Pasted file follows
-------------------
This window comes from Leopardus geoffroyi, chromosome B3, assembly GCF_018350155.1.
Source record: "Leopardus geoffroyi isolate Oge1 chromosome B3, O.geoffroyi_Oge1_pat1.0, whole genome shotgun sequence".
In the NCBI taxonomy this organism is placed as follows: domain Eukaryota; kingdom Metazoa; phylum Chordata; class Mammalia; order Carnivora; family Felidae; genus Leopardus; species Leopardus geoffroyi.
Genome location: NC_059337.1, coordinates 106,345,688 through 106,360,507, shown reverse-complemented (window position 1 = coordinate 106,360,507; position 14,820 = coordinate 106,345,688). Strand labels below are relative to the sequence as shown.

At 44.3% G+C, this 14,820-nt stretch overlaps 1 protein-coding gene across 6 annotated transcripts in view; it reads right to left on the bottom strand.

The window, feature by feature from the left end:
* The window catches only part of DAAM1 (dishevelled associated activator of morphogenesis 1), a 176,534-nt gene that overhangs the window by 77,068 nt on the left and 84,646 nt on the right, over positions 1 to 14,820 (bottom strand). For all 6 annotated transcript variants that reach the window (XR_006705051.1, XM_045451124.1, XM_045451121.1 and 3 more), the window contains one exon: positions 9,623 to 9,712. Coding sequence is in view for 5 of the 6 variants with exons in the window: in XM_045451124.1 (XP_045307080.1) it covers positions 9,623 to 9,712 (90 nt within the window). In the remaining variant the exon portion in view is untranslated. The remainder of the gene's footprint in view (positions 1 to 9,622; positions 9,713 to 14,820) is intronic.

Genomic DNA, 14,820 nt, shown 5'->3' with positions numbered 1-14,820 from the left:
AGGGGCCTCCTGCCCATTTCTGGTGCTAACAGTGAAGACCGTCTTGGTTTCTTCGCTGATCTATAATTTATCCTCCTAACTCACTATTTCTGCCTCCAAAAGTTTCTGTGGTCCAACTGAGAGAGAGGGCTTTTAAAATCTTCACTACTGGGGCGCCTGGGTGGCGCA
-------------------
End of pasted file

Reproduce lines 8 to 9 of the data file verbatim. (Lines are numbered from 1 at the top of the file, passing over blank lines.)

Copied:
Genomic DNA, 14,820 nt, shown 5'->3' with positions numbered 1-14,820 from the left:
AGGGGCCTCCTGCCCATTTCTGGTGCTAACAGTGAAGACCGTCTTGGTTTCTTCGCTGATCTATAATTTATCCTCCTAACTCACTATTTCTGCCTCCAAAAGTTTCTGTGGTCCAACTGAGAGAGAGGGCTTTTAAAATCTTCACTACTGGGGCGCCTGGGTGGCGCA